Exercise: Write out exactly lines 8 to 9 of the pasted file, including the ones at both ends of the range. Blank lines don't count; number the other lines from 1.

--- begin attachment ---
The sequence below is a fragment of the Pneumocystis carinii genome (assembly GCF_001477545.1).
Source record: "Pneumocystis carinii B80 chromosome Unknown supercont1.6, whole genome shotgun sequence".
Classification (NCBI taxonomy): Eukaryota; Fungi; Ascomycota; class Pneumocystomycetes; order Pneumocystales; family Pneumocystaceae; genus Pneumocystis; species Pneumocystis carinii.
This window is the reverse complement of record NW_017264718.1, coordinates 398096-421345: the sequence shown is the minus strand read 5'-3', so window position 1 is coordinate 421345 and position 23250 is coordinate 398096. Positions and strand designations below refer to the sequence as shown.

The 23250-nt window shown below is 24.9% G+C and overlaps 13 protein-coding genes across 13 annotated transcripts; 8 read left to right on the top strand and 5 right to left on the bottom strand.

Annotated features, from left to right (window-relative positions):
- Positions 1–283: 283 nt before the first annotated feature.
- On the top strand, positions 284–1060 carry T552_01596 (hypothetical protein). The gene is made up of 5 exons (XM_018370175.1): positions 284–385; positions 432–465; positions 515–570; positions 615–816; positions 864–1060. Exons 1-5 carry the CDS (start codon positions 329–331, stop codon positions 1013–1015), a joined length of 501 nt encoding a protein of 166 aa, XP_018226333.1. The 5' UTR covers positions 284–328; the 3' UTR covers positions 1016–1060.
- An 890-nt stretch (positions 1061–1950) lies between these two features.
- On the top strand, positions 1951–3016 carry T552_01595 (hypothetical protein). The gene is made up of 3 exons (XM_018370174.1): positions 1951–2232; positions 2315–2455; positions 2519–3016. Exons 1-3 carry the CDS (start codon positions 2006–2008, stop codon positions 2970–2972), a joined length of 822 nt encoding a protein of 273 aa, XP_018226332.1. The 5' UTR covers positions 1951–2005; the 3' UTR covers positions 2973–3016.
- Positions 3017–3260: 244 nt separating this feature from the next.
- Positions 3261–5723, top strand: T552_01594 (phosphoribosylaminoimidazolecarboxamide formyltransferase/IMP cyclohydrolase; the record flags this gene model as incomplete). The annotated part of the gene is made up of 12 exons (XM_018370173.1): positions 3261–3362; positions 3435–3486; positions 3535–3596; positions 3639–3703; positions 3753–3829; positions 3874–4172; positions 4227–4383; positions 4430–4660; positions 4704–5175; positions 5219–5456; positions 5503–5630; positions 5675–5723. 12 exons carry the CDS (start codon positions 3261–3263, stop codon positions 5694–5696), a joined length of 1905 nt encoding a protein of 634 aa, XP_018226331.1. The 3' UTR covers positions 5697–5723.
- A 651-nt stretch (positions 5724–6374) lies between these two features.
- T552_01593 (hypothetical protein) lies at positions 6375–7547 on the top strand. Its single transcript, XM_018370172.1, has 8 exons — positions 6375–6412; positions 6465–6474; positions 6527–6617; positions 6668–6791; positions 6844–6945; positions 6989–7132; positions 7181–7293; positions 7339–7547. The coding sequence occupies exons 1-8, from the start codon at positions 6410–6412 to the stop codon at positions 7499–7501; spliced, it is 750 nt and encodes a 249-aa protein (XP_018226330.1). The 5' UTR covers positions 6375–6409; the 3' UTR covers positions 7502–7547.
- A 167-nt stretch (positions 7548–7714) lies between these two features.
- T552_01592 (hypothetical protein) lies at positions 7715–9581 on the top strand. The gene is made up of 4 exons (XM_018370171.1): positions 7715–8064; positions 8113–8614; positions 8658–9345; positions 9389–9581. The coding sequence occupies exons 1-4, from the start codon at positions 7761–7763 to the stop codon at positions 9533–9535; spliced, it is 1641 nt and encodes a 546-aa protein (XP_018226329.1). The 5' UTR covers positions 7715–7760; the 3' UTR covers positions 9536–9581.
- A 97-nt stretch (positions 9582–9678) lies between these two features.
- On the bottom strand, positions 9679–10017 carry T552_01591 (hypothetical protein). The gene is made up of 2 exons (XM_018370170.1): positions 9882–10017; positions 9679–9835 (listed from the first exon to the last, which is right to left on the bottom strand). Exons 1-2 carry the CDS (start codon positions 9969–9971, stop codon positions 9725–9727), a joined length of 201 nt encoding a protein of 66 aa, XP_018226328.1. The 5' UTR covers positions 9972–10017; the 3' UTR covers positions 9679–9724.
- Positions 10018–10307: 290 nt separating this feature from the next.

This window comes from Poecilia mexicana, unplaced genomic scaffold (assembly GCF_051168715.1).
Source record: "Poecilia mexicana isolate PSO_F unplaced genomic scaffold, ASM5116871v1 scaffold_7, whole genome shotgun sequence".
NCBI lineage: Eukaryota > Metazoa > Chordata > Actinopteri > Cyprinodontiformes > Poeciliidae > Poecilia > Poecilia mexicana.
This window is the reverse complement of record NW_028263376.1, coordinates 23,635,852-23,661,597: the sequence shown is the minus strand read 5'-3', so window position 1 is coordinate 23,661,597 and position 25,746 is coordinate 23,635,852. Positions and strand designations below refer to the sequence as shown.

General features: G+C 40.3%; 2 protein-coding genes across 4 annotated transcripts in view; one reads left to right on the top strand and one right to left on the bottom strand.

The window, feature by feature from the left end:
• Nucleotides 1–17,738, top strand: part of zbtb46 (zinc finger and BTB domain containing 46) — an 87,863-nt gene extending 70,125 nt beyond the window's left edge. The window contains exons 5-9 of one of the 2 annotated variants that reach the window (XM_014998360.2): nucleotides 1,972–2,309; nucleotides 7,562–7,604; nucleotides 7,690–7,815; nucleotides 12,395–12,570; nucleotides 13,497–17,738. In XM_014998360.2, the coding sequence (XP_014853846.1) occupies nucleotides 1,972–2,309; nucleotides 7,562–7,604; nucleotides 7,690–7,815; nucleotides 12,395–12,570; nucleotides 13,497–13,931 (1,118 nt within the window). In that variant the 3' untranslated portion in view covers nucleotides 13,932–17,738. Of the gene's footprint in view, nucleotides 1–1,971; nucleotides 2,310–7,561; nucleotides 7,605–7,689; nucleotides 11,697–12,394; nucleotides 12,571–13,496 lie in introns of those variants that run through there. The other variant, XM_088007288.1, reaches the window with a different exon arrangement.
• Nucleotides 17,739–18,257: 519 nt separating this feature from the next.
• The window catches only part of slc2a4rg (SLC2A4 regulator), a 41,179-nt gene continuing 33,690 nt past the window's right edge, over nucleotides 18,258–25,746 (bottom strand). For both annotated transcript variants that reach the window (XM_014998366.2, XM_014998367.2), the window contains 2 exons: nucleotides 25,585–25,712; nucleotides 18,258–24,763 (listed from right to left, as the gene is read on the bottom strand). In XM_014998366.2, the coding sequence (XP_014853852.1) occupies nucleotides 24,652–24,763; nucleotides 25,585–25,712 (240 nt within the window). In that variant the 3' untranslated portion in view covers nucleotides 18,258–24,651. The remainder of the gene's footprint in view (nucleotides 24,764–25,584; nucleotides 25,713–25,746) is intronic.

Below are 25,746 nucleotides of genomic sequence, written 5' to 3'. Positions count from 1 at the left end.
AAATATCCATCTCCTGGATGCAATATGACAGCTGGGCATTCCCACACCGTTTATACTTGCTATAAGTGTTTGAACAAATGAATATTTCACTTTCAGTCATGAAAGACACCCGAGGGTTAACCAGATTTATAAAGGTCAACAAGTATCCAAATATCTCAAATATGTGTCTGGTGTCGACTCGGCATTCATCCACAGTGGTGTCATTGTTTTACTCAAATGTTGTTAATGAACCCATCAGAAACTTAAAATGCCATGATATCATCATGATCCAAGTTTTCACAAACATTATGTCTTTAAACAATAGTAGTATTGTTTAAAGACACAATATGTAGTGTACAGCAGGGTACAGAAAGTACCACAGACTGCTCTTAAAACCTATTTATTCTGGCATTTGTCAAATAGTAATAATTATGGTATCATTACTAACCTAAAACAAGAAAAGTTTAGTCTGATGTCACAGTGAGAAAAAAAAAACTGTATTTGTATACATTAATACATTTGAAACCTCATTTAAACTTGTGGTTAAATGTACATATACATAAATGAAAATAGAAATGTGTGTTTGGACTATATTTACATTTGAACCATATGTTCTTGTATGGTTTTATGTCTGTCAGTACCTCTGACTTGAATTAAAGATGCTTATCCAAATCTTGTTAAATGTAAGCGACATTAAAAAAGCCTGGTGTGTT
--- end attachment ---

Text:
- On the top strand, positions 284–1060 carry T552_01596 (hypothetical protein). The gene is made up of 5 exons (XM_018370175.1): positions 284–385; positions 432–465; positions 515–570; positions 615–816; positions 864–1060. Exons 1-5 carry the CDS (start codon positions 329–331, stop codon positions 1013–1015), a joined length of 501 nt encoding a protein of 166 aa, XP_018226333.1. The 5' UTR covers positions 284–328; the 3' UTR covers positions 1016–1060.
- An 890-nt stretch (positions 1061–1950) lies between these two features.